Report: Uganda

Call for increased protection of homosexuals and prostitutes to stem spread of HIV/Aids

HIV/Aids  patients sit at a counseling facility in Gulu, Uganda
HIV/Aids patients sit at a counseling facility in Gulu, Uganda Reuters

World politicians meeting in the Ugandan capital, Kampala, have agreed on the need to repeal laws discriminating against HIV/Aids which they say have contributed to an increase in the rate of new infections.


MP's at the Inter Parliamentary Union assembly said laws that criminalize transmission of HIV, laws against sexual workers and those discriminating against sexual minorities need to be repealed.

Speaking during a panel discussion, Professor Sheila Tlou, UNAIDS Regional Director for Eastern and Southern Africa, said “there is a fear that a still highly stigmatized condition such as Aids can, and will, fall out of the agenda of national and global leaders”.

Tlou said early signs of a decreasing commitment to Aids in the form of reduced funding for HIV prevention, treatment, care and support were worrying especially since the epidemic is far from being over.

She said where the law deepens social fractures and inequality, denies access to services and criminalizes those who need these services it becomes an obstacle to the Aids response.

In Uganda, the HIV and Aids Prevention and Control Bill 2010 was aimed at criminalising attempted transmission of HIV. The anti-homosexuality bill which remains on the shelves of parliament was identified as discriminatory and hampering the fight against HIV/Aids.

MP's called for zero discrimination against people living with Aids if the new campaign for zero new HIV infections and zero Aids related deaths is to be successful.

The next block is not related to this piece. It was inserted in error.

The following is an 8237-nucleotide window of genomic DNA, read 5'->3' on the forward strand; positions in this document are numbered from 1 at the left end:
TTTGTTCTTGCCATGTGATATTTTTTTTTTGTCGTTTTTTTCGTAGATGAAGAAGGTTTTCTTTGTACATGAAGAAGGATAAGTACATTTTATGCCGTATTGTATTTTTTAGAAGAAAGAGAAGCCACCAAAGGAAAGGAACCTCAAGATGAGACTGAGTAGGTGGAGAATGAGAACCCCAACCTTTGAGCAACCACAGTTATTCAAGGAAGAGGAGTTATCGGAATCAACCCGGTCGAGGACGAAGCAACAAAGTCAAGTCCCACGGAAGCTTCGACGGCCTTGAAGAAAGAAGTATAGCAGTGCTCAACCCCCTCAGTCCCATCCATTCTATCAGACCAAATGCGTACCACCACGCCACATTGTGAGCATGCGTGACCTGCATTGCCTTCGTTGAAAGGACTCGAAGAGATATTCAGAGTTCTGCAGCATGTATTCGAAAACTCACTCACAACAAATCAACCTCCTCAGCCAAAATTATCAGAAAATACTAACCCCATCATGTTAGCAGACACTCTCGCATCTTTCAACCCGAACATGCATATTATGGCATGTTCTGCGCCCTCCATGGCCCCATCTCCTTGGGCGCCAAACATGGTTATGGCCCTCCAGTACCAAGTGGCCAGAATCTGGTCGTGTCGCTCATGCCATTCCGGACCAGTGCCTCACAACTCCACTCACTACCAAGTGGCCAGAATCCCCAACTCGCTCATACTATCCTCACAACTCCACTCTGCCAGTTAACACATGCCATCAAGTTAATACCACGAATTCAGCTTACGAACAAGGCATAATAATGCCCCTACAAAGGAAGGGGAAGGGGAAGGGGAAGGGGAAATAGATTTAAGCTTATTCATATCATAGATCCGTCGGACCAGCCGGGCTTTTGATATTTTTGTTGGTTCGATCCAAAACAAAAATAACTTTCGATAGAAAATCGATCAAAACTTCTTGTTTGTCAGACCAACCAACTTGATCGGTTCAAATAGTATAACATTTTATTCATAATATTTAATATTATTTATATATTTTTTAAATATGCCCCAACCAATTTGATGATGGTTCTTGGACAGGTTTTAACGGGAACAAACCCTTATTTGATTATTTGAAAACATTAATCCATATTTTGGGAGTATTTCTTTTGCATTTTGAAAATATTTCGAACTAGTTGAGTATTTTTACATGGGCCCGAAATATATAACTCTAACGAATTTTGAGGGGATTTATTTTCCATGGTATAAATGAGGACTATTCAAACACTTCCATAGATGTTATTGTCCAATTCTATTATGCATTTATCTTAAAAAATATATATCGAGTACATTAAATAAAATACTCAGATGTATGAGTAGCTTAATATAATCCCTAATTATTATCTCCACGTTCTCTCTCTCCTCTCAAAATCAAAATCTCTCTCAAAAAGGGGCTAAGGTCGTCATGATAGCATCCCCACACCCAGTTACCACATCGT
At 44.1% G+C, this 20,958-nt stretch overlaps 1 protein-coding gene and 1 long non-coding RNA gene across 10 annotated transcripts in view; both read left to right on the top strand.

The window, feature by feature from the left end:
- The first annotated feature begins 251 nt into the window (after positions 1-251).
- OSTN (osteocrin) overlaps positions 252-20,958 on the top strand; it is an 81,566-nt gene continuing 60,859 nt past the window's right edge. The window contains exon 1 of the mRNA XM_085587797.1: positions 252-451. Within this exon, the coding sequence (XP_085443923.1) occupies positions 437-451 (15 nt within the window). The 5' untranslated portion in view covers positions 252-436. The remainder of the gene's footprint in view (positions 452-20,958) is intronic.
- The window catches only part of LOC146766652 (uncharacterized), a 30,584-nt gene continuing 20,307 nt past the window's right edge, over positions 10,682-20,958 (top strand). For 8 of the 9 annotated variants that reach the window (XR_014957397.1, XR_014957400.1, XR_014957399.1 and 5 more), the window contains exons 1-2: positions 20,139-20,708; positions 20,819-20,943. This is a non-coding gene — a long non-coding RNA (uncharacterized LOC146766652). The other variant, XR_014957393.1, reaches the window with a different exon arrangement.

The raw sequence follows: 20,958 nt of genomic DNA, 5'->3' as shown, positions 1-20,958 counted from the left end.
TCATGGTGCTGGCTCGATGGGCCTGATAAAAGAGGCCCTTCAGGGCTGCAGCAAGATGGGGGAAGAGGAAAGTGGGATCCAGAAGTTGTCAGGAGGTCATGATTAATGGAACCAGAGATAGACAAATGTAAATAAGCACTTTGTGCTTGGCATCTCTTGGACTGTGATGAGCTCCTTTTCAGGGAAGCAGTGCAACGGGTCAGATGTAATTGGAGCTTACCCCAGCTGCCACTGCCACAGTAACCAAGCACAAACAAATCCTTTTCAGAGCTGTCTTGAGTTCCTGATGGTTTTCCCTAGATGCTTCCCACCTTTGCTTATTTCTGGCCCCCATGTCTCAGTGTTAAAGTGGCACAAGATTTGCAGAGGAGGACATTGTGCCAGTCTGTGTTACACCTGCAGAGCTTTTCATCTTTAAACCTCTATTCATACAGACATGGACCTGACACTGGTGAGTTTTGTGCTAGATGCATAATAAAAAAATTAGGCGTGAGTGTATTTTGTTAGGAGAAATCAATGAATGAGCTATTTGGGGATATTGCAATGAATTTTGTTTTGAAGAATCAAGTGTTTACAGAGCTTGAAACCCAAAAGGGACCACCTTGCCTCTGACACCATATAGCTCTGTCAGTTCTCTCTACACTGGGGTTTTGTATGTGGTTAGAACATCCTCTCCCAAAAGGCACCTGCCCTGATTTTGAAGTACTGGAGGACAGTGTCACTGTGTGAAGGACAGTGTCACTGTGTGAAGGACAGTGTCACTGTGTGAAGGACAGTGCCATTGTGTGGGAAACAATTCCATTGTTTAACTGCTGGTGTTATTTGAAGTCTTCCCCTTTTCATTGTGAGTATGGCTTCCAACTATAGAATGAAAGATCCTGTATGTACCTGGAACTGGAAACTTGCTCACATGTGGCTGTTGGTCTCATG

Tlou said UNAIDS was working with countries to introduce a programme to eliminate mother-to-child transmission to ensure that no child is born with the disease.

In 2009, the World Health Organization estimated there are 33.4 million people worldwide living with HIV/Aids, with 2.7 million new HIV infections per year and two million annual deaths due to Aids.

Ugandan MP Doctor Elioda Tumwesigy said 7,000 people are infected every day worldwide - half the number are women and girls in sub-Saharan Africa.

Zimbabwean MP, Thabitha Khumalo said HIV/Aids infections remain high among prostitutes, gays and lesbians because they are stigmatized and discriminated against.

“The moment we discriminated against them, we are saying that they go underground and re-infect,’’ Khumalo observed. She said it was wrong for politicians to discriminate against sexual workers and sexual minorities.

“When we want votes we don’t know them as commercial sexual workers, we don’t know them as any different from the way others are living, but the moment we’ve been voted into power we now call them names,” she said.

She told participants that some male MP used the services of sexual workers and many prostitutes in Zimbabwe have been abused by the very police force that should protect them.

She added in some cases they are abused by the policemen who arrest them and force them into having unprotected sex or confiscate their condoms which has led to rise in the new infections among these groups of people.

Khumalo told delegates that for the last three months she has been walking the streets of Harare every night to encourage sexual workers to sign a petition against a law criminalizing prostitution in Zimbabwe.

Delegates agreed to increase the fight against HIV/Aids in the world, and to end discrimination.

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